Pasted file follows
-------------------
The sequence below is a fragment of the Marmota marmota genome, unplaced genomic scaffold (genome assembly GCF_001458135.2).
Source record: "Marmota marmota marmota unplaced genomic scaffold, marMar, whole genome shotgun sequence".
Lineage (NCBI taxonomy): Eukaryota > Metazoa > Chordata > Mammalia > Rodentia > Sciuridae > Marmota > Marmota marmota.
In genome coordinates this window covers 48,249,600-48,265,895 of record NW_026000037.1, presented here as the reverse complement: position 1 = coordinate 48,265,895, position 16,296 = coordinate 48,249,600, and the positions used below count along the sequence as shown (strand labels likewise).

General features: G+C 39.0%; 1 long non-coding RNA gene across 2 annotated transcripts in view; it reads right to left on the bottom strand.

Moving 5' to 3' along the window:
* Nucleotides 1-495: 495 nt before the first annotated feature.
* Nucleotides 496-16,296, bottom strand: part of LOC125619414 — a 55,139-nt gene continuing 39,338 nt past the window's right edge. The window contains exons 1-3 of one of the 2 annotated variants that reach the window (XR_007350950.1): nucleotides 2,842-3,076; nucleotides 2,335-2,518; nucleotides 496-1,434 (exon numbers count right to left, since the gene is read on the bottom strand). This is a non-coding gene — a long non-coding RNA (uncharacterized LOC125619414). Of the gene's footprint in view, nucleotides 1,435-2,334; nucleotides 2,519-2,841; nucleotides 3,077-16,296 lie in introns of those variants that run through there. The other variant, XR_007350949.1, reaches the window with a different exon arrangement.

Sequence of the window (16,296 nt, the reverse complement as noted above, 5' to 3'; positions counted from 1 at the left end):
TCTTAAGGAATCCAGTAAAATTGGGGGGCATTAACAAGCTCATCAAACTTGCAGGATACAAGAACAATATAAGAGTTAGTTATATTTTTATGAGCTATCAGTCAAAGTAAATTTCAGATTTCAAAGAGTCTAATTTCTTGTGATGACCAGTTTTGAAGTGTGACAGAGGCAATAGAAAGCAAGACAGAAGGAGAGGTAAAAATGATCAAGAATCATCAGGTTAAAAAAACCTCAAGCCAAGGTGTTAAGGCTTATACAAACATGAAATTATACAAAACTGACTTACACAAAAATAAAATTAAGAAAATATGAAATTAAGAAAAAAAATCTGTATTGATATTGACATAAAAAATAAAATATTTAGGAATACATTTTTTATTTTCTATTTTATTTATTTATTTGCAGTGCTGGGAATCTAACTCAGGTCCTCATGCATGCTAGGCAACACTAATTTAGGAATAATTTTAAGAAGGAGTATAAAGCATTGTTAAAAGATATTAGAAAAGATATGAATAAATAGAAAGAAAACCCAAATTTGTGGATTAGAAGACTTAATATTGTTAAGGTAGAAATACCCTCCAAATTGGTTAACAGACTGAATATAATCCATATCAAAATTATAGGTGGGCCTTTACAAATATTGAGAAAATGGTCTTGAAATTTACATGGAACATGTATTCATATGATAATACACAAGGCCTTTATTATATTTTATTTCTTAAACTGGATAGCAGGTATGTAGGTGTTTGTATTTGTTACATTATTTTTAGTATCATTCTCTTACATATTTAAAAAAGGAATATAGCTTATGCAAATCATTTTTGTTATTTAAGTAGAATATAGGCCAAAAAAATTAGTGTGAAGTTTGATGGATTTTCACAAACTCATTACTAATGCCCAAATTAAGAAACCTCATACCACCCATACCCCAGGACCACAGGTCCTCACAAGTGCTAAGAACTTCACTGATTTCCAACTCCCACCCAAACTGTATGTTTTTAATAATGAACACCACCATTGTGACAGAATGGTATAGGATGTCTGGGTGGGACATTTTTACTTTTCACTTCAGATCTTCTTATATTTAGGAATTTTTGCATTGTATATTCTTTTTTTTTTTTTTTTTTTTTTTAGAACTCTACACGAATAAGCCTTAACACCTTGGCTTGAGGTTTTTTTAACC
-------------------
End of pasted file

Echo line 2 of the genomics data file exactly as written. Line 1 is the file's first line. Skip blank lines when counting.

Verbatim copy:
Source record: "Marmota marmota marmota unplaced genomic scaffold, marMar, whole genome shotgun sequence".